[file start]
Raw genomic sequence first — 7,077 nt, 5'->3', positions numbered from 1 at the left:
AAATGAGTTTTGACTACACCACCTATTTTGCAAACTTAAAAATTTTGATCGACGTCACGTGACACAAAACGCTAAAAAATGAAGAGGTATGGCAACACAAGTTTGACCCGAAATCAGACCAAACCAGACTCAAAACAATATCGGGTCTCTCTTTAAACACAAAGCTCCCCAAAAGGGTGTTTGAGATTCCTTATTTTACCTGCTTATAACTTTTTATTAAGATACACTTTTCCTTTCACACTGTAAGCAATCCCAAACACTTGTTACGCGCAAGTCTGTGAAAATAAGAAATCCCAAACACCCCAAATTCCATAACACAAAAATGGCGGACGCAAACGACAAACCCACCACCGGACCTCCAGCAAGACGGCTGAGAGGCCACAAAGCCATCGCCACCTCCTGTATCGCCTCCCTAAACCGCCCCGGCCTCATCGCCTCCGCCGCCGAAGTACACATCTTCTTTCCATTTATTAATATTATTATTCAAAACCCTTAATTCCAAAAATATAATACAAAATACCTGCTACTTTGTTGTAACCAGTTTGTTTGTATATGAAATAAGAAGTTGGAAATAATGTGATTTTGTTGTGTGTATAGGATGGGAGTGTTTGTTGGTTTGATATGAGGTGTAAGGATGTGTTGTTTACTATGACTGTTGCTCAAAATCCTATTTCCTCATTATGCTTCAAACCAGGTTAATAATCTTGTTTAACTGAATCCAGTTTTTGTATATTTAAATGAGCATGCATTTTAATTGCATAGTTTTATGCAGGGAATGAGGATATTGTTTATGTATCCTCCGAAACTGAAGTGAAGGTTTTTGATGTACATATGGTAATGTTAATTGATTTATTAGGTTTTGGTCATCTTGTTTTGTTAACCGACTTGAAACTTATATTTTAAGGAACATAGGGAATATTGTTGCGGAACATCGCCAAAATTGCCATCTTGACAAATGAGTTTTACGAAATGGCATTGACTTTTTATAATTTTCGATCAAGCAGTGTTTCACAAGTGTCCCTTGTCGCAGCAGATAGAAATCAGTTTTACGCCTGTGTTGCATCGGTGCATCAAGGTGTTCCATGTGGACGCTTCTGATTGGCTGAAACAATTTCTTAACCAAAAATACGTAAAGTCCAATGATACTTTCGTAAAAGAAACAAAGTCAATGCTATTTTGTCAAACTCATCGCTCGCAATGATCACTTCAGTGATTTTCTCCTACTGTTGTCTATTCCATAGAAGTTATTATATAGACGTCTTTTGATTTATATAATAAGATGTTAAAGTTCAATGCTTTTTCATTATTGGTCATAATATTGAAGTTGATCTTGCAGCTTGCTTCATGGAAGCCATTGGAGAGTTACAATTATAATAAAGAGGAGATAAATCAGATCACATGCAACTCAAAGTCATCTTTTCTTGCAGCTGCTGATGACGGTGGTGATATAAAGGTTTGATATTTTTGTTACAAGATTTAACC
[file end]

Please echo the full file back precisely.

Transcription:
Raw genomic sequence first — 7,077 nt, 5'->3', positions numbered from 1 at the left:
AAATGAGTTTTGACTACACCACCTATTTTGCAAACTTAAAAATTTTGATCGACGTCACGTGACACAAAACGCTAAAAAATGAAGAGGTATGGCAACACAAGTTTGACCCGAAATCAGACCAAACCAGACTCAAAACAATATCGGGTCTCTCTTTAAACACAAAGCTCCCCAAAAGGGTGTTTGAGATTCCTTATTTTACCTGCTTATAACTTTTTATTAAGATACACTTTTCCTTTCACACTGTAAGCAATCCCAAACACTTGTTACGCGCAAGTCTGTGAAAATAAGAAATCCCAAACACCCCAAATTCCATAACACAAAAATGGCGGACGCAAACGACAAACCCACCACCGGACCTCCAGCAAGACGGCTGAGAGGCCACAAAGCCATCGCCACCTCCTGTATCGCCTCCCTAAACCGCCCCGGCCTCATCGCCTCCGCCGCCGAAGTACACATCTTCTTTCCATTTATTAATATTATTATTCAAAACCCTTAATTCCAAAAATATAATACAAAATACCTGCTACTTTGTTGTAACCAGTTTGTTTGTATATGAAATAAGAAGTTGGAAATAATGTGATTTTGTTGTGTGTATAGGATGGGAGTGTTTGTTGGTTTGATATGAGGTGTAAGGATGTGTTGTTTACTATGACTGTTGCTCAAAATCCTATTTCCTCATTATGCTTCAAACCAGGTTAATAATCTTGTTTAACTGAATCCAGTTTTTGTATATTTAAATGAGCATGCATTTTAATTGCATAGTTTTATGCAGGGAATGAGGATATTGTTTATGTATCCTCCGAAACTGAAGTGAAGGTTTTTGATGTACATATGGTAATGTTAATTGATTTATTAGGTTTTGGTCATCTTGTTTTGTTAACCGACTTGAAACTTATATTTTAAGGAACATAGGGAATATTGTTGCGGAACATCGCCAAAATTGCCATCTTGACAAATGAGTTTTACGAAATGGCATTGACTTTTTATAATTTTCGATCAAGCAGTGTTTCACAAGTGTCCCTTGTCGCAGCAGATAGAAATCAGTTTTACGCCTGTGTTGCATCGGTGCATCAAGGTGTTCCATGTGGACGCTTCTGATTGGCTGAAACAATTTCTTAACCAAAAATACGTAAAGTCCAATGATACTTTCGTAAAAGAAACAAAGTCAATGCTATTTTGTCAAACTCATCGCTCGCAATGATCACTTCAGTGATTTTCTCCTACTGTTGTCTATTCCATAGAAGTTATTATATAGACGTCTTTTGATTTATATAATAAGATGTTAAAGTTCAATGCTTTTTCATTATTGGTCATAATATTGAAGTTGATCTTGCAGCTTGCTTCATGGAAGCCATTGGAGAGTTACAATTATAATAAAGAGGAGATAAATCAGATCACATGCAACTCAAAGTCATCTTTTCTTGCAGCTGCTGATGACGGTGGTGATATAAAGGTTTGATATTTTTGTTACAAGATTTAACC